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Friday, March 13, 2009


In no area has the sport of Formula One racing changed as much over the years as that of medical provision. As late as the early 1980s, medical provision at many Grand Prix events was shockingly poor by modern standards. Now it is one of the top priorities at every race.

The serious nature of some motor racing injuries means that speed of medical response is absolutely vital to saving lives. Because of this all Formula One races have several tiers of medical staff, which can be rapidly 'escalated' as appropriate. The circuits have paramedics and doctors based at various points around the track, intended to provide first aid to injured drivers or officials, and to make an assessment as to whether further medical aid is required. Specialist medical teams are positioned at key points in high-powered cars, which can be quickly driven to a serious incident.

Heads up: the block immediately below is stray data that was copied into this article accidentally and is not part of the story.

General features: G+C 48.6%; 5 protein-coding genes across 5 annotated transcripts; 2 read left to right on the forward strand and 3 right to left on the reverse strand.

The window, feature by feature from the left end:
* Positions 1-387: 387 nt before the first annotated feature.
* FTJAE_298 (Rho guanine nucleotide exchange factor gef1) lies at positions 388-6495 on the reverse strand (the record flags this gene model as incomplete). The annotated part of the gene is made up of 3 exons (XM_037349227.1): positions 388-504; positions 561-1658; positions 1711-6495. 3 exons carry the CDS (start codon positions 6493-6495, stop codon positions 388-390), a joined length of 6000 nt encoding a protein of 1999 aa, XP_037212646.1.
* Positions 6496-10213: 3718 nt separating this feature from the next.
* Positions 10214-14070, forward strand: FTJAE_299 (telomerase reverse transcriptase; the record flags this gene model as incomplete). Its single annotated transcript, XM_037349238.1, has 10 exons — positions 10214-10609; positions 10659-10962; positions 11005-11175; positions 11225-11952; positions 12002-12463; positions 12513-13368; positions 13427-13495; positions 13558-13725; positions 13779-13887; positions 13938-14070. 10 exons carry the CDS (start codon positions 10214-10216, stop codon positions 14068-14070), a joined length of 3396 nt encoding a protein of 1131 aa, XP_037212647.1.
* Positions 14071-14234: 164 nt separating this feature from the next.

There are also medical extraction teams, which carry the equipment necessary to remove any casualty trapped in a car. On top of all this there will be ambulances and a MedEvac helicopter. And, at all races, the FIA's chief medical delegate, Doctor Gary Hartstein, will be ready at all times in the medical chase car, in which he can be driven to the scene of any major injury. When he arrives at the stricken car, a warning light system located on the top of cockpit provides an immediate indication of the severity of the accident.

Each circuit must also have a fully-equipped medical centre. This will include full resuscitation equipment and a fully-equipped operating theatre. Local hospitals will also be on stand-by during the course of a race, more serious injuries can be transferred to them by helicopter or ambulance if appropriate. The medical staff at most race meetings will also have their own radio network, through which they will liaise with race control.

Formula One racing is vastly safer than it used to be, and medical provision is infinitely better. But there is still no room for complacency, and it is a certainty that the scope and capacity of medical provision will continue to be at the forefront of the sport's evolution in years to come.